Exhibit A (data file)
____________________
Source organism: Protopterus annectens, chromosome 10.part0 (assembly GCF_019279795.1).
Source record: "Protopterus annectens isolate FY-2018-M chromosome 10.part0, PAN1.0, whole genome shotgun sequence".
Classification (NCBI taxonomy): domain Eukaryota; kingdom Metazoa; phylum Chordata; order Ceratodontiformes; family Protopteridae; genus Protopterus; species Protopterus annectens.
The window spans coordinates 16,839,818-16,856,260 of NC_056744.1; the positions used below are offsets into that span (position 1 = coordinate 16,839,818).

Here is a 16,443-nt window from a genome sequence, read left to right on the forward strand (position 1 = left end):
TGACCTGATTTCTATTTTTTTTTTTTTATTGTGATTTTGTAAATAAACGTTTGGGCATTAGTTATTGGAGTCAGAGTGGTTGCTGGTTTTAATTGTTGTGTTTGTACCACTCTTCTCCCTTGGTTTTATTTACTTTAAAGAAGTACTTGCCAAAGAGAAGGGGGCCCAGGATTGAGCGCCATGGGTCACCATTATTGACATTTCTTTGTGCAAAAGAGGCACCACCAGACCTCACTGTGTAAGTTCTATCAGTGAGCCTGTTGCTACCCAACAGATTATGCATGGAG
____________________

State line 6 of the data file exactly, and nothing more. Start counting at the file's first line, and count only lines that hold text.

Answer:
TGACCTGATTTCTATTTTTTTTTTTTTATTGTGATTTTGTAAATAAACGTTTGGGCATTAGTTATTGGAGTCAGAGTGGTTGCTGGTTTTAATTGTTGTGTTTGTACCACTCTTCTCCCTTGGTTTTATTTACTTTAAAGAAGTACTTGCCAAAGAGAAGGGGGCCCAGGATTGAGCGCCATGGGTCACCATTATTGACATTTCTTTGTGCAAAAGAGGCACCACCAGACCTCACTGTGTAAGTTCTATCAGTGAGCCTGTTGCTACCCAACAGATTATGCATGGAG